NFL teams must have designated their franchise and transition tags by Sunday, February 22nd, which coincides with the end of the scouting combine and sets teams up in preparation for the veteran free agent signing period. Seattle is expected to possibly use their franchise tag on Leroy Hill if they haven’t re-signed him to a new contract by then.
There isn’t really anyone else they would consider using the tag on. Leonard Weaver is an important free agent too, but the NFL doesn’t make any distinction between a halfback and fullback so putting the tag on Weaver would be paying him the average of the top five running backs in the league. That’s way too much to pay for a fullback.
All teams must be under the salary cap by Sunday, March 1st, and then on Tuesday, March 3rd the veteran free agent signing period begins. I expect the Seahawks to possibly be involved in the first day or two of the free agent signing period this season. I think they will have a player or two in their sights and will pursue them vigorously.
Defensive tackle, defensive end, wide receiver, safety, offensive linemen, running back, and maybe even a quarterback could be early targets. I also think the Seahawks will lay low until that time in order to not tip off anyone what their intentions are or who they might be after.
It wouldn’t surprise me if the team has a player or two flown into the Seahawks’ new practice facility in the wee hours of the morning on the first day of free agency in a move designed to be a preemptive strike to acquire a player or two they covet before anyone else can make an offer.
You have to believe that Mora’s enthusiasm and the new facility, coupled with a ride on Paul Allen’s private jet, could be a powerful persuader to a player being asked to sign with Seattle and not look further. This is what everyone said the new facility would do for us and Mora and Ruskell talk a good game, as we saw at the press conference. I say it’s time to see that whole scenario in action being used to snare talent for the Seahawks.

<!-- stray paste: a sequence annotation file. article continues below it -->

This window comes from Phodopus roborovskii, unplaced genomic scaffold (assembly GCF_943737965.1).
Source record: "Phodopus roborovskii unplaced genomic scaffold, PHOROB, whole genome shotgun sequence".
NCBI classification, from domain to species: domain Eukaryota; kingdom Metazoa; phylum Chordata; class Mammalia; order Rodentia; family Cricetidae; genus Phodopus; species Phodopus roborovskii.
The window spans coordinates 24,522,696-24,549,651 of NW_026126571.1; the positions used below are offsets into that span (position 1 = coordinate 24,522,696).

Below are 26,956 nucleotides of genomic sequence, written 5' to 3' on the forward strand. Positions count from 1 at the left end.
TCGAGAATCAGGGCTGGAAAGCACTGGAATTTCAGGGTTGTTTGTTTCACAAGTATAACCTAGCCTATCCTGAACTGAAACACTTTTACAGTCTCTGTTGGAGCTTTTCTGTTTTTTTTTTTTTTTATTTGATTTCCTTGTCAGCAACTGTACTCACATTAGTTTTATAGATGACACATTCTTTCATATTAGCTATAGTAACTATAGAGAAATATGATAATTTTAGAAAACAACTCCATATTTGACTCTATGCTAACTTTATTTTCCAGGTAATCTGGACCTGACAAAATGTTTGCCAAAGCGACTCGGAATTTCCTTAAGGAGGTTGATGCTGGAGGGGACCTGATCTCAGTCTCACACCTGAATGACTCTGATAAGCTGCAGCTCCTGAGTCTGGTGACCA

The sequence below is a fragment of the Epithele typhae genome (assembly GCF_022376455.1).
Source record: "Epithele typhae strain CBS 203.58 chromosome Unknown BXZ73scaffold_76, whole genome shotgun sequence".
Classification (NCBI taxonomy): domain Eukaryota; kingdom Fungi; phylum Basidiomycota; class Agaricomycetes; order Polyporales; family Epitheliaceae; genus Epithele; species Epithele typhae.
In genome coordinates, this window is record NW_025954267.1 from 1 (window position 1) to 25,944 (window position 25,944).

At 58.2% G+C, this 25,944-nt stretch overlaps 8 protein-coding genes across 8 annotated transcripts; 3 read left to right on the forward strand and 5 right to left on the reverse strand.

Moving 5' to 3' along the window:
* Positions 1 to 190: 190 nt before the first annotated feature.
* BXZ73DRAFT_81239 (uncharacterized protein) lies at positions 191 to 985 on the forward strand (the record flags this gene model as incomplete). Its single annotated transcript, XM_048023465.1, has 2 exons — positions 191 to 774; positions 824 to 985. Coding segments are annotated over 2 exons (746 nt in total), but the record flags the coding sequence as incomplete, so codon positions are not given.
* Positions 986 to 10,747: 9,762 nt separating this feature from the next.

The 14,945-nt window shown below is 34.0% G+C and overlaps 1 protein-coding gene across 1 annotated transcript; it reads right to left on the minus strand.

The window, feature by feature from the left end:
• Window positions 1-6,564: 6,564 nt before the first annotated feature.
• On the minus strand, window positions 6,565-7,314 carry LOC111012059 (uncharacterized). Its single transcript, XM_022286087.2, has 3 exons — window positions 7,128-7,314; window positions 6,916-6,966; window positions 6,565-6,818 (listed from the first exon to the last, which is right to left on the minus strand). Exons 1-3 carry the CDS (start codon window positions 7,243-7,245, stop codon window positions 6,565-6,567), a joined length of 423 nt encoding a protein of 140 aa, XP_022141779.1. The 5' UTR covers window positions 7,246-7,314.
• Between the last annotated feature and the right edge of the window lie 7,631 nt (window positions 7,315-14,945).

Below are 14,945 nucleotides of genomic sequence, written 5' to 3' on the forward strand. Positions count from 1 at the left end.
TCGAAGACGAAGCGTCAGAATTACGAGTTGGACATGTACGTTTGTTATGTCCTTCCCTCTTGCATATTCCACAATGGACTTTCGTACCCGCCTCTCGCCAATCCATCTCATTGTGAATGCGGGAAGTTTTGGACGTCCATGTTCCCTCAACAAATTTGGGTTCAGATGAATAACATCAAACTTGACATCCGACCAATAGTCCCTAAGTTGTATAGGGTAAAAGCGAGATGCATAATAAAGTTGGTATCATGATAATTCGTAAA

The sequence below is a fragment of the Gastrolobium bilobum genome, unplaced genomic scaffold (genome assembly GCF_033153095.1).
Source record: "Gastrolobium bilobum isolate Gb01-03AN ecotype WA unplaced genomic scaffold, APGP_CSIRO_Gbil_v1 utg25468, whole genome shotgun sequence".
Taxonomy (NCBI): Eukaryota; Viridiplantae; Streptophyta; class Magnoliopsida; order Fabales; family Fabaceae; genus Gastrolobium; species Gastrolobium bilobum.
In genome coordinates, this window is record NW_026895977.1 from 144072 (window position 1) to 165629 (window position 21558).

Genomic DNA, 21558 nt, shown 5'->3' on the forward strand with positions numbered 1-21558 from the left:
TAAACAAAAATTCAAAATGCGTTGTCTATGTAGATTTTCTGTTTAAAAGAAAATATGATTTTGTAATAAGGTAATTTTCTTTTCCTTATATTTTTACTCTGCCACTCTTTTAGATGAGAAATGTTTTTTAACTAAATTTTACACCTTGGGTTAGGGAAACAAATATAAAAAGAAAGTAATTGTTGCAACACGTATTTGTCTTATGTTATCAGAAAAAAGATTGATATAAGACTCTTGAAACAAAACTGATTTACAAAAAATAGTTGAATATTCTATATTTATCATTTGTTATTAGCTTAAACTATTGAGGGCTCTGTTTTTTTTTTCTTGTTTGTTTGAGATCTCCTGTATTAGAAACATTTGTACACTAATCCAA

The annual NFL meetings run from Sunday, March 22nd through Wednesday, March 25th. The compensatory picks for the April NFL draft will be awarded at those meetings and all manner of NFL business will be conducted.
Mark this next one down on your calendars–on Saturday, April 25th the Seahawks will draft higher at number four in the first round than they have in over a decade. The draft continues on Sunday, April 26th with the Seahawks currently set to draft in the top 5 of every round except the fifth, since they traded their 2009 fifth round pick to Denver for Keary Colbert, who has since been released from the team.
Additionaly, the Seahawks expect to receive compensatory picks in the later rounds of the draft this year. We could conceivably have 9 or 10 draftees this year in total, including compensatory awards.
Other important dates yet to be announced:
May through June – Mini Camps start TBA.
July – Training Camp starts TBA.
August – Preseason Football takes center stage. 1st game date TBA.
September – The Seahawks kick off their 34th season and 1st under head coach Jim Mora. 1st game date TBA.